is this all a smokescreen?

Posted:
in Future Apple Hardware edited January 2014
With all these Apple going to Intel rumors, I've been wondering, is this all a smokescreen? Some of it is plausable, and other parts smell strange. Here are a few things that I think are weird:



1. The WSJ breaks this story. Very unusual to have that publication break any story on Apple.



2. Steve Jobs is asked about it and offers a somewhat different not-confirming-not-denying remark from what he usually does.



3. If Apple talked to Intel a month ago, that's a very small time frame to do a bet-the-company transition.



4. It would cause a lot of frustration with the existing user base.



5. If they were to run on generic x86, they would be taking on Microsoft head on. Don't you think Mac Office would disappear?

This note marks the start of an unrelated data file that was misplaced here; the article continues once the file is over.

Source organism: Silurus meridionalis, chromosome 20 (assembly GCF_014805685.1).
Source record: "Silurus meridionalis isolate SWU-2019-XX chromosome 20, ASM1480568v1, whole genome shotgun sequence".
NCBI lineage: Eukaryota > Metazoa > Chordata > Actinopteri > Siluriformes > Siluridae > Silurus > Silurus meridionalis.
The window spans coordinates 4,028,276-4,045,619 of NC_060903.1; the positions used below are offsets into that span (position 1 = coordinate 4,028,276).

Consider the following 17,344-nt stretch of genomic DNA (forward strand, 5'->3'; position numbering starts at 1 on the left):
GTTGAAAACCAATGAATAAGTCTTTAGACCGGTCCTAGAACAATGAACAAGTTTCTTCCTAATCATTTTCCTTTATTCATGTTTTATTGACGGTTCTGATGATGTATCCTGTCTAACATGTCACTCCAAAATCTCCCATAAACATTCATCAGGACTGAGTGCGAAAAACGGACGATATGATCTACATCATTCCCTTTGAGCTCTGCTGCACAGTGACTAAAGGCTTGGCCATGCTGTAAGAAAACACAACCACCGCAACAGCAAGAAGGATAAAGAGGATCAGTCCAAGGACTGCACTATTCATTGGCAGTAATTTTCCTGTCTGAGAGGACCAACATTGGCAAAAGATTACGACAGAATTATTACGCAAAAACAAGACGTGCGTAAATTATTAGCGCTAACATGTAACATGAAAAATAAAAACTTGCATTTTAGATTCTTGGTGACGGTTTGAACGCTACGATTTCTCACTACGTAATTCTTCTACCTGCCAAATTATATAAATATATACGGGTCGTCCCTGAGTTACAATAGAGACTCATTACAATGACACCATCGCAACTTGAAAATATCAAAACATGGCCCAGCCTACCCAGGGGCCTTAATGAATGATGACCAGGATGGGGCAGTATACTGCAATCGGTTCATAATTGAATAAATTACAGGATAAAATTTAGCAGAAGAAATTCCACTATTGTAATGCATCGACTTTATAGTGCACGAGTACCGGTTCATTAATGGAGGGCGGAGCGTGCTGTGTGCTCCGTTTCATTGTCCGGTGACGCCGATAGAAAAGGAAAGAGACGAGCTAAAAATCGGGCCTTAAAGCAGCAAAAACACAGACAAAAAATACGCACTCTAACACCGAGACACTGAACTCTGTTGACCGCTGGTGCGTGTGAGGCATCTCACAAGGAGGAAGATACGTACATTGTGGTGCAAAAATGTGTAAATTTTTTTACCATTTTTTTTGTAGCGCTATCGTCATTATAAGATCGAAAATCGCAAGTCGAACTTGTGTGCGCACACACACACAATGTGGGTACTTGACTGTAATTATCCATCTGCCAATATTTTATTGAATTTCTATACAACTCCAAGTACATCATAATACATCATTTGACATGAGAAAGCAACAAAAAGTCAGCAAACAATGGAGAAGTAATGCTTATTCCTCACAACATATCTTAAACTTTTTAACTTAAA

6. What about apps? These computers are going to appear with no apps (other than apple-supplied). What are people going to do with them? If it's generic x86, developers will probably take the attitude of "why don't you just run windows on it? I don't want to support two operating systems." That's what they've done in the past.



How are existing apps going to run? Are they going to have a binary translator done by that time?



7. If they're not going to take on microsoft head on, how are they going to keep people from running it on non-apple hardware. I can guarantee if it's in x86 binary format, some hacker will find a way to make it run on generic x86. Right now the PPC compilation is preventing that.
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Comments

  • Reply 1 of 35
    radiospaceradiospace Posts: 180member
    the truth is out there...
  • Reply 2 of 35
    a j steva j stev Posts: 79member
    You only have 5 days to work that one out...
  • Reply 3 of 35
    frawgzfrawgz Posts: 547member
    Apple is a secretive company, but when's the last time they ever created a smokescreen for an upcoming announcement?